Sunday, November 11, 2012

Holy Motors

Writes Roger Ebert: Monsieur Oscar has his work cut out for him, and it takes on ever so much variety because he seems to live entirely within the cinema. OK, I grant you that all movie characters live inside the cinema, but not many live inside 11 different scenarios during the same day, shuttling between one "appointment" and another in the back of a white stretch limousine.

We know he lives in movies because we literally find him in one. Leos Carax's much-debated "Holy Motors" begins with a man (Carax himself) asleep in bed, then waking and approaching a wall of the room that looks like a forest. Knowing just where to look among the trees, he unlocks a door using a key growing from his finger. Well, isn't that what artists do? Unlock doors with their fingers?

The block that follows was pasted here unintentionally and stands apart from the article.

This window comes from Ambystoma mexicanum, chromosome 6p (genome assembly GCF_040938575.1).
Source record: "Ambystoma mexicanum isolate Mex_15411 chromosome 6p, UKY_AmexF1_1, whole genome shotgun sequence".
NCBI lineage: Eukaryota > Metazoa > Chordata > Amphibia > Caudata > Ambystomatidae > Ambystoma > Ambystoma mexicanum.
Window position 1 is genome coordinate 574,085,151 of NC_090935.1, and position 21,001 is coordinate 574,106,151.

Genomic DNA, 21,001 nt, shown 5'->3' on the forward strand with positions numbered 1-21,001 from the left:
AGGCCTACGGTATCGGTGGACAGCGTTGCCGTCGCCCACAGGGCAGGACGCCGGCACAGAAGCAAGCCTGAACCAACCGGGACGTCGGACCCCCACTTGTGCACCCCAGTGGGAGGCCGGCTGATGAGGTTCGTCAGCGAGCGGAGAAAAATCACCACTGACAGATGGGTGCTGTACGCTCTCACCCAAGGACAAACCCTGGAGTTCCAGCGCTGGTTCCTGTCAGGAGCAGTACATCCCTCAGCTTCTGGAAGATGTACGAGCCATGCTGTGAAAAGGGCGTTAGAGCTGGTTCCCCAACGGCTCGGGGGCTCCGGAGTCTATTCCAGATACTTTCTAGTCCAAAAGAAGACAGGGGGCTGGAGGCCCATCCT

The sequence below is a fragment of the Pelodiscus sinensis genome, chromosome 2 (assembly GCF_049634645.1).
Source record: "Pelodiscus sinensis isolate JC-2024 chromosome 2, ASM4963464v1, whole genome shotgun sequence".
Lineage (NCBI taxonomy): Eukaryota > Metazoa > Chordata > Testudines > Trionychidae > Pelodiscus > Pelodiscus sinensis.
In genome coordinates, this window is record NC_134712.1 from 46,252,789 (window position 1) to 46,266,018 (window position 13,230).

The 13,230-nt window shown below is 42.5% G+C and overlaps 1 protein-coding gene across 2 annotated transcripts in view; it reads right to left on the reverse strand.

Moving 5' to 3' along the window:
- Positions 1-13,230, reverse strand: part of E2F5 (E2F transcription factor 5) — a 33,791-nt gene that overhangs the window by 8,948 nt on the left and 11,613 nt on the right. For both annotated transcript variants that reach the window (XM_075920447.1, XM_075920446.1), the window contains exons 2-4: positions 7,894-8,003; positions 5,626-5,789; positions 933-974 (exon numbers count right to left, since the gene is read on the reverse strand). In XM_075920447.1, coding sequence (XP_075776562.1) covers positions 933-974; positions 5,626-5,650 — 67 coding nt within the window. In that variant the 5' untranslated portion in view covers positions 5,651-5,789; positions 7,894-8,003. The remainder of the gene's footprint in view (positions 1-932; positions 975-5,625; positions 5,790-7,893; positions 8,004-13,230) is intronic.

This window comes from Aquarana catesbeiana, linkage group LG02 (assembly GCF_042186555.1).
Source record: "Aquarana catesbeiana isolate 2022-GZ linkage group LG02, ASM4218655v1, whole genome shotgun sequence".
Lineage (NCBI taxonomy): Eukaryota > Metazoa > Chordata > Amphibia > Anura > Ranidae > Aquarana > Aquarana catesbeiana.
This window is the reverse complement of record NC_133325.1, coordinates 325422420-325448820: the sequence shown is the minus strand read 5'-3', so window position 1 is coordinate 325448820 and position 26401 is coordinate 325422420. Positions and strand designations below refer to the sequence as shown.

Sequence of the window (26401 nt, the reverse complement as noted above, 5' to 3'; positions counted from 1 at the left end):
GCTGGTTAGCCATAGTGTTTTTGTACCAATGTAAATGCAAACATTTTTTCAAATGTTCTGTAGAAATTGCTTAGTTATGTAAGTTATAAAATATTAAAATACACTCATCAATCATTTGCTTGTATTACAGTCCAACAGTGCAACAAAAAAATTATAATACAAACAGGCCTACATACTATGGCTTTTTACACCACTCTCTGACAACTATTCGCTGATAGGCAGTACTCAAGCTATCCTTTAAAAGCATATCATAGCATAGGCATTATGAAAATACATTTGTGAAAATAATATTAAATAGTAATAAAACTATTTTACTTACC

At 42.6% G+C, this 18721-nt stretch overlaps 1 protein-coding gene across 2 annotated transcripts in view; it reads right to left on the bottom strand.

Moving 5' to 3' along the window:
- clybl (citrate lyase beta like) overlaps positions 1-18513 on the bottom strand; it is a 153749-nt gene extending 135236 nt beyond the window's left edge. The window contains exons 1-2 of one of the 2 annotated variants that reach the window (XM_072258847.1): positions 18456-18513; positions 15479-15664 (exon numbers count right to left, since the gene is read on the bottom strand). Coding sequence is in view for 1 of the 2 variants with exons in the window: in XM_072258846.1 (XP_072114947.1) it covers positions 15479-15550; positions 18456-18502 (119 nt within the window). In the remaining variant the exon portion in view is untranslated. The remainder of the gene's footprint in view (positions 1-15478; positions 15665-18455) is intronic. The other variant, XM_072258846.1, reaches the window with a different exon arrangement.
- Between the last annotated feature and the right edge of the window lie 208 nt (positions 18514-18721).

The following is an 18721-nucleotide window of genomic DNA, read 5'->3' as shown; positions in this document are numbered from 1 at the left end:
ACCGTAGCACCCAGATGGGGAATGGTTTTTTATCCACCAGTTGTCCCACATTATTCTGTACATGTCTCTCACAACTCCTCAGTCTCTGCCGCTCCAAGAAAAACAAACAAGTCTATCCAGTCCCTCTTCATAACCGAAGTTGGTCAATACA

Now this man is inside a cinema, and we meet Monsieur Oscar (Denis Lavant), who lives in a house that seems designed by the same architect employed in Jacques Tati's "Mon Oncle." He gets into the waiting limo, driven by a taciturn woman, and we see that the back of the limo, seemingly much larger inside than the outside, is a dressing room filled with costumes and props. When he gets out the first time, he has transformed himself into a wretched beggar woman. This will be the first of his many roles, or assignments, or embodiments. He performs in bizarre and mysterious ways, linked only by the desire of a mime or comedian to entertain and amaze us. His "appointments" take him into personas so diverse, it would be futile to try to link them, or find a thread of narrative or symbolism. If there is a message here, Walt Whitman once put it into words: "I am large. I contain multitudes."
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